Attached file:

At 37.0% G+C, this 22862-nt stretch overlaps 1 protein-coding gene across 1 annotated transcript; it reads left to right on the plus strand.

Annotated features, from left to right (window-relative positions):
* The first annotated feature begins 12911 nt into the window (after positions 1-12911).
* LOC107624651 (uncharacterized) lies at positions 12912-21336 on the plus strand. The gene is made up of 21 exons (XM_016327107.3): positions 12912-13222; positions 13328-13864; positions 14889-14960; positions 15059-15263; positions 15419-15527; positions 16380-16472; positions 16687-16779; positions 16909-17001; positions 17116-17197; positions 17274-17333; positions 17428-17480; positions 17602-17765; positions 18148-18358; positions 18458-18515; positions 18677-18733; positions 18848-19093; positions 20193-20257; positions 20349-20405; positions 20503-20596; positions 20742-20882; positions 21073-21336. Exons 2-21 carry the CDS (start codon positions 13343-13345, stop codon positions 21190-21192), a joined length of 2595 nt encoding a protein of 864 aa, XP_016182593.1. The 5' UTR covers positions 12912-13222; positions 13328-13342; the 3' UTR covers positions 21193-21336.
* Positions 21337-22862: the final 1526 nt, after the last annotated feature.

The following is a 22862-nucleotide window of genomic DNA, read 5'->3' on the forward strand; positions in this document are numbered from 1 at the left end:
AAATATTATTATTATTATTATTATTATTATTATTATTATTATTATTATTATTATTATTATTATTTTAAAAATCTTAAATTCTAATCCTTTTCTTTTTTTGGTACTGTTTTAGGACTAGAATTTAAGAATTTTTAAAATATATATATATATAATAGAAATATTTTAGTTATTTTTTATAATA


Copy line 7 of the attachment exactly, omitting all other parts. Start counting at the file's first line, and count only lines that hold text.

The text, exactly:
AAATATTATTATTATTATTATTATTATTATTATTATTATTATTATTATTATTATTATTATTATTTTAAAAATCTTAAATTCTAATCCTTTTCTTTTTTTGGTACTGTTTTAGGACTAGAATTTAAGAATTTTTAAAATATATATATATATAATAGAAATATTTTAGTTATTTTTTATAATA